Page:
There are lots of words that tickle my fancy. Take "rebarbative." It means unattractive or aesthetically offensive. It comes from Old French for a confrontation "beard to beard." I don't know how that turned into art criticism, but I can just hear a curmudgeonly critic declaring "Surely you don't call that rebarbative hunk of metal sculpture." Devastating.
A better-known word that isn't used nearly enough is "odious." Reading a column that referred to "China's odious one-child policy," I was reminded of Susannah York in "A Christmas Carol" (my favorite version, with George C. Scott) calling Scrooge "an odious man," along other adjectives. She stretches out the initial "o" for several expressive beats— oooooodious.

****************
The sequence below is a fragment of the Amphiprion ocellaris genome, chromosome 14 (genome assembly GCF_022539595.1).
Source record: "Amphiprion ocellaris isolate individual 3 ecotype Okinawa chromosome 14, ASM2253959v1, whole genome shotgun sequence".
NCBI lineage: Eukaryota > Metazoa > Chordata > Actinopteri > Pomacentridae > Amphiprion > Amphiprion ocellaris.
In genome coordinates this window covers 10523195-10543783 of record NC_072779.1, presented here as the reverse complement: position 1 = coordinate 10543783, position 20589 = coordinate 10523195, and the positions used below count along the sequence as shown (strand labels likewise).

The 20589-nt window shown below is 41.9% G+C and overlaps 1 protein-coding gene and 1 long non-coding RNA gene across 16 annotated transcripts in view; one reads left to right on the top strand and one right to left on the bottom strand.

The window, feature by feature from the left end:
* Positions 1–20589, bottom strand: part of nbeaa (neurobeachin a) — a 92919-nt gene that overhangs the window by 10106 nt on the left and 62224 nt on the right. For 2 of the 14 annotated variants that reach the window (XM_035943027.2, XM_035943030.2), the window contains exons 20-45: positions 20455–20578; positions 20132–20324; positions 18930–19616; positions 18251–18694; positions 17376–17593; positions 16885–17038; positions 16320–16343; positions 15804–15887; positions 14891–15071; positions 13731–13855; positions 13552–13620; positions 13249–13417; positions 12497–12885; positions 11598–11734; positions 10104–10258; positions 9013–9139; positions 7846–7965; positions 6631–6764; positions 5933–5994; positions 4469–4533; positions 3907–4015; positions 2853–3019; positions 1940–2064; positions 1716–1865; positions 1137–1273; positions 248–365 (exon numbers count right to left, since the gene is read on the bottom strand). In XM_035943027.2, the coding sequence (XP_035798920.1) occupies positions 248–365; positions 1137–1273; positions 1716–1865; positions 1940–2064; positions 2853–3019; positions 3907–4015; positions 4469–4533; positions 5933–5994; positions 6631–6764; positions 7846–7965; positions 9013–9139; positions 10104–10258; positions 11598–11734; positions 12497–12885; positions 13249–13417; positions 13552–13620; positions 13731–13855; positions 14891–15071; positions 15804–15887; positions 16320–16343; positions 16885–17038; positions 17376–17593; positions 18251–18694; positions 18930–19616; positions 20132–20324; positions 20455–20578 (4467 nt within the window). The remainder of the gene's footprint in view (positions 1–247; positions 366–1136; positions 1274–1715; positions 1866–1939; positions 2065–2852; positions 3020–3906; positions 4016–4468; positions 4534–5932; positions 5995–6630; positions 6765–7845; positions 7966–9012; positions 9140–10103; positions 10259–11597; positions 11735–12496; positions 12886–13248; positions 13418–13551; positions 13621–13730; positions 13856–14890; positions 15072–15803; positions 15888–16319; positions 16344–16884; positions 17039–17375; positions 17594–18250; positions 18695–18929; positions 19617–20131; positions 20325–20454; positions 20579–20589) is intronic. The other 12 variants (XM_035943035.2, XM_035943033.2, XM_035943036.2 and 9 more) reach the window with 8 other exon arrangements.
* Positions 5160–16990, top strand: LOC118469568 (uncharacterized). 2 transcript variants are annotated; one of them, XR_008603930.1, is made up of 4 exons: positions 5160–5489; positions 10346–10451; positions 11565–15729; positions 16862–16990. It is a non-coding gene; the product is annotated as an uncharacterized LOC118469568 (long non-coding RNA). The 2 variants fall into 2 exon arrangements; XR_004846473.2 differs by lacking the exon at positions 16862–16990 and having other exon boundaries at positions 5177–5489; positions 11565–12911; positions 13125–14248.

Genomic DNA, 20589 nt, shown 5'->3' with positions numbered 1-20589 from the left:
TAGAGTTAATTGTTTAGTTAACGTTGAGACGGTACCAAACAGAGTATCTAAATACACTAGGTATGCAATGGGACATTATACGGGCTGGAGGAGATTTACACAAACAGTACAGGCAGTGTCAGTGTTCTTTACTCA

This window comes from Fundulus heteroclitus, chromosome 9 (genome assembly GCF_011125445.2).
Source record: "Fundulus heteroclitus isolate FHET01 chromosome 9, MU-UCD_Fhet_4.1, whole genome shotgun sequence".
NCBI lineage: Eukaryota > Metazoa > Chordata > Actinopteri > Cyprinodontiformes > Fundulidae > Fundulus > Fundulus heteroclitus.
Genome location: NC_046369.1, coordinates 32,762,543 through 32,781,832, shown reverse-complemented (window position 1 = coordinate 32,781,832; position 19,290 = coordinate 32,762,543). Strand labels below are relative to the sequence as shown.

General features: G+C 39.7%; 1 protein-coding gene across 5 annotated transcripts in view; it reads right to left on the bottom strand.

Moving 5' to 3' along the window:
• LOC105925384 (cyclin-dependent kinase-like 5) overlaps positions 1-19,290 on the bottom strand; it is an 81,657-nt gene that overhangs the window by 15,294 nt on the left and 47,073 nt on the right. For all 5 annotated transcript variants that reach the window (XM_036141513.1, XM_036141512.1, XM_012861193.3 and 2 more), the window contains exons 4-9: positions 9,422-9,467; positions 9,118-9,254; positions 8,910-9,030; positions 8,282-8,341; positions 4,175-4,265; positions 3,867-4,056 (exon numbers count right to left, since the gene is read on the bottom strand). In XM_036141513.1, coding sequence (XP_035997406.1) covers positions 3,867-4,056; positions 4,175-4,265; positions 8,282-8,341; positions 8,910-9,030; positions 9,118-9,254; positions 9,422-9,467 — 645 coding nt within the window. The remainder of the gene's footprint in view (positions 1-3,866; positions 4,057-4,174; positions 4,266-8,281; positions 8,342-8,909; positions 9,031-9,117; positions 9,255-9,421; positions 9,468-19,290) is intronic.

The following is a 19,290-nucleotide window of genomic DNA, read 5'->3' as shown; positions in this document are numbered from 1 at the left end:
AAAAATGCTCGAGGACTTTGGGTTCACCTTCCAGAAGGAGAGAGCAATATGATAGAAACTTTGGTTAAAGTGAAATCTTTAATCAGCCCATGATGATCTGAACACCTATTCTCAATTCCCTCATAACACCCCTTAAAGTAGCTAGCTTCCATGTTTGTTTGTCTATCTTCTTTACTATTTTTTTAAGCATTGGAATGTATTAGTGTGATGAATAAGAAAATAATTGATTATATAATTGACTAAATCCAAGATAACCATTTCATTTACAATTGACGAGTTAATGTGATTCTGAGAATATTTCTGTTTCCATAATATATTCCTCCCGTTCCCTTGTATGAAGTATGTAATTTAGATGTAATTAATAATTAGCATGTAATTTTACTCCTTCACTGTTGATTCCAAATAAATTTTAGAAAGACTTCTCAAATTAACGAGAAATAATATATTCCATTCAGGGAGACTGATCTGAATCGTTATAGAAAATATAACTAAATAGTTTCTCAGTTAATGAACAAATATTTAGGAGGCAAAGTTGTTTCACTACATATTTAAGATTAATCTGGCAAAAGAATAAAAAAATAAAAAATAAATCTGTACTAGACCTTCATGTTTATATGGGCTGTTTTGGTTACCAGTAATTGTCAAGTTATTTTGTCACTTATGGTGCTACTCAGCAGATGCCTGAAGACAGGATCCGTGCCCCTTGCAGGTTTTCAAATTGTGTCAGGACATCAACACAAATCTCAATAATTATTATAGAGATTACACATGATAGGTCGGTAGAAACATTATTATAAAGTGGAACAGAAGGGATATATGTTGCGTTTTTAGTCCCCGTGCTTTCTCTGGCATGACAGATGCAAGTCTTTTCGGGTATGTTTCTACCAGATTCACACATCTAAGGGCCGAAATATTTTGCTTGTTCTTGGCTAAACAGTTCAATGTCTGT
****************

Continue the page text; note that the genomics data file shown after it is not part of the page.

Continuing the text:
|Mr. and Mrs. Cratchit|
I have a few hat tips to offer this Thanksgiving. A forgotten blogger wrote: "But when I read him back then, in the innocence of youth, the political references sailed lightly over my head. Now that I am taller, they slap me in the face." Now that's an effective image.
Jonah Goldberg wrote: "I feel a bit like a dog who suddenly realizes the car is heading to the vet, not the park." Oh, yeah. I know how he feels.
In a New York Times piece about perceived back-sliding from the sexual revolution, Erica Jong wrote: “We were unable to extinguish the lust for propriety.” Beautiful.
For wonderful words and wordsmiths who create amazing pictures with them, I am truly grateful.